Going for the green


By Hank Hogan

Semiconductor wafer fabs tend to be one color, but now the industry wants another-green. At one of two back-to-back meetings held in mid-May in Austin, TX, members of the International SEMATECH Manufacturing Initiative (ISMI) agreed to draft a green fab standard, one designed expressly for semiconductor manufacturing. In the other workshop, ISMI members compiled a list of best practices to conserve energy in current fabs.

By going green, the industry could save substantial sums of money, notes ISMI’s environment, safety, and health technology project manager James Beasley. Estimates are that a one percent reduction in energy use in a standard facility can save $100,000 annually. “For the larger facilities, it may be even more. As the trend is toward ever larger facilities, there’s even more gain,” he says.

Even though figures show the semiconductor industry consuming only 1.8 percent of total industrial energy use in 2004, the industry is going green, with plans for a green building standard suitable for high technology manufacturing facilities. Source: ISMI.
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For existing facilities, recommendations included replacing compressor-based chillers with their solid-state counterparts. The switch would save energy while improving process control. Savings could also come from idling inactive vacuum pumps and from switching to electric pump motors. Right-sizing exhaust and air handling could also save energy, along with the use of more efficient equipment.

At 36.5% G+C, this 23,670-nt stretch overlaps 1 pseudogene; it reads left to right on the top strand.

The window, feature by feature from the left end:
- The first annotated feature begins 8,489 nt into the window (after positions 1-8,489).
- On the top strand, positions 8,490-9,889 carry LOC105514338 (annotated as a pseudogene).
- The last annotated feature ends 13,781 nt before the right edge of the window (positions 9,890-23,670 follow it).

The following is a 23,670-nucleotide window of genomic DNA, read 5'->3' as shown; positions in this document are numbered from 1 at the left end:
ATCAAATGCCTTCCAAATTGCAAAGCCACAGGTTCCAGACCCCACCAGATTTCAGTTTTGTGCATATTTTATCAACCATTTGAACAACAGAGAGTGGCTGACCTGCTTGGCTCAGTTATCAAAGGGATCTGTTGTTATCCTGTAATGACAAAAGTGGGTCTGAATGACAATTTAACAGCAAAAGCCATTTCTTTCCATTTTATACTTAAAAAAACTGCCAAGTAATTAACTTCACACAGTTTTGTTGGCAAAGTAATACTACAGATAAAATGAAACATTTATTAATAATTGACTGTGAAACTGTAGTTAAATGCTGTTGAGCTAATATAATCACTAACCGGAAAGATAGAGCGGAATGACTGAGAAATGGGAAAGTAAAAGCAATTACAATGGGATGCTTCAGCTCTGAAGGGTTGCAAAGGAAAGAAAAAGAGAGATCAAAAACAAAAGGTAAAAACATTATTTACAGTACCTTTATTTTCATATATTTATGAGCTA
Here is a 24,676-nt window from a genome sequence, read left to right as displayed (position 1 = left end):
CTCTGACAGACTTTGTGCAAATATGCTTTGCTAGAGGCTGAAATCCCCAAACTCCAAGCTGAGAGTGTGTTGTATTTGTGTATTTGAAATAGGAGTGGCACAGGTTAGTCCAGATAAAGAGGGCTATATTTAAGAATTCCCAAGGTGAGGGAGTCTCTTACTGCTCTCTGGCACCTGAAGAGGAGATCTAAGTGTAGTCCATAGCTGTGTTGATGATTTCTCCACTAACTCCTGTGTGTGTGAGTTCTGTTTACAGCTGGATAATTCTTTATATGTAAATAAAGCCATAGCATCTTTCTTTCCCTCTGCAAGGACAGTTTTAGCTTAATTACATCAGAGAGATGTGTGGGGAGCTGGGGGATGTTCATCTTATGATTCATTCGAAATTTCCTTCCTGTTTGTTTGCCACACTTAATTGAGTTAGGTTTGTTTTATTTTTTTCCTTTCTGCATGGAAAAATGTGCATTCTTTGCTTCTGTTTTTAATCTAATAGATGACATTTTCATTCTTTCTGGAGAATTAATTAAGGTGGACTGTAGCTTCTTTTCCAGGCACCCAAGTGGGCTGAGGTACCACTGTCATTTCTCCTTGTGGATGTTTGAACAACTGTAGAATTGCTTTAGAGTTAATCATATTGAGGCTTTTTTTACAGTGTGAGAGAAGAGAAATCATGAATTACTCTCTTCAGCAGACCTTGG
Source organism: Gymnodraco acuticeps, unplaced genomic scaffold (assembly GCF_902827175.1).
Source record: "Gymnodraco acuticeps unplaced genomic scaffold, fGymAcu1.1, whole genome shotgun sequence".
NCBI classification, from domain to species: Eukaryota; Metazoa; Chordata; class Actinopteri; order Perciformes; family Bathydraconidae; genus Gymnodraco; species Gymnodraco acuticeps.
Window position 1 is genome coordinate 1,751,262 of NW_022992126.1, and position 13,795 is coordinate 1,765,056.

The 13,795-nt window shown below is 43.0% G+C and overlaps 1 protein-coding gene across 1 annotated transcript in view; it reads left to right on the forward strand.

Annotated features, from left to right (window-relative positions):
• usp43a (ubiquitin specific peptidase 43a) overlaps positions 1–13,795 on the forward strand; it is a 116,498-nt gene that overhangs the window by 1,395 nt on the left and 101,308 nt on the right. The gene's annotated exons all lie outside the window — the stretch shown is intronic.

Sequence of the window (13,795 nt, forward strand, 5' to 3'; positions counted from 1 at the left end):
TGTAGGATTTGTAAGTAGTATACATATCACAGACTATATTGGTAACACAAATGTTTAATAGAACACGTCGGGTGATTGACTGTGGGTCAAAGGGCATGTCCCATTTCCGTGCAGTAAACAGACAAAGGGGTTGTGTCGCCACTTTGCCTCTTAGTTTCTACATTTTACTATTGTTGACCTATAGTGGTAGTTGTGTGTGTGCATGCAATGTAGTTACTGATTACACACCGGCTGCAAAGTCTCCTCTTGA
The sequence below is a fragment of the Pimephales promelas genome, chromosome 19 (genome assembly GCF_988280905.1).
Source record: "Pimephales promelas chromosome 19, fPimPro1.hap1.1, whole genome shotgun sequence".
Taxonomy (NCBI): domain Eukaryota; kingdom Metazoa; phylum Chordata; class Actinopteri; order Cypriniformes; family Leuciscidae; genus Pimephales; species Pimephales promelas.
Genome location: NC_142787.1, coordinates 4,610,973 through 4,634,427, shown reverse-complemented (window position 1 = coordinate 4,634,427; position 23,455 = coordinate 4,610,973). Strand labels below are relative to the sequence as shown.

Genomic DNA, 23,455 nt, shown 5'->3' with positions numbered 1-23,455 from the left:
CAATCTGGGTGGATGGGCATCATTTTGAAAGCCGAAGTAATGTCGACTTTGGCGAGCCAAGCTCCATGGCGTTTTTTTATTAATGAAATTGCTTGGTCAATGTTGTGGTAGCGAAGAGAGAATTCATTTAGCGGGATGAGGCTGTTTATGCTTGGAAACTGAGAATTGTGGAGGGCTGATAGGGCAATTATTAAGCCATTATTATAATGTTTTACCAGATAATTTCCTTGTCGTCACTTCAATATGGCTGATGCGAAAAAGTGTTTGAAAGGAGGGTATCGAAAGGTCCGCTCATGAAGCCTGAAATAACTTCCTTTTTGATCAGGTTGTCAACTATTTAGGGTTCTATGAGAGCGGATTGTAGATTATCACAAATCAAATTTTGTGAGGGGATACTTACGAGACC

For new facilities, one possibility would be to incorporate advanced HVAC and heat recovery technologies. High-efficiency lighting could be another area that pays off.

One of the reasons why the industry is coming up with its own guidelines is that the Leadership in Energy and Engineering Design (LEED®) rating system established by the U.S. Green Building Council is intended for office buildings and the like. A wafer fab, assembly and test site, or flat-panel manufacturing plant is not your normal office building.

“A technology facility uses more ventilation, more energy, more water, and more resources per square foot than the typical building,” says Beasley.

Plans call for the new standard to complement LEED®, with specific additions that address the semiconductor area. The goal is to complete a draft and present the proposal to the council this year, with implementation in 2008.

Paul Westbrook, sustainable development manager for Texas Instruments (Dallas, TX), notes that TI ran into some issues regarding the current standard when the company constructed a LEED® certified facility in Richardson. With that fab commissioned and awaiting tool installation, Westbrook is now working on doing something similar in a test and assembly facility in the Philippines.

When going green, there are a number of similarities between a wafer fab and a test area. Both are controlled contamination environments, although fabs at ISO Class 3-5 are much more stringent in terms of cleanliness than ISO Class 6-8 test areas. Both have process tools, although test facilities pack in row after row of electricity-hungry probers. As a result, test areas face an added green challenge. “They can have a higher energy intensity than a cleanroom,” says Westbrook.

He adds, though, that green test and assembly areas could pay big dividends. Due to the growth in wafer size and shrinkage of devices, the number of new fabs needed won’t climb as fast as overall device output. The same, however, won’t be true in test and assembly areas.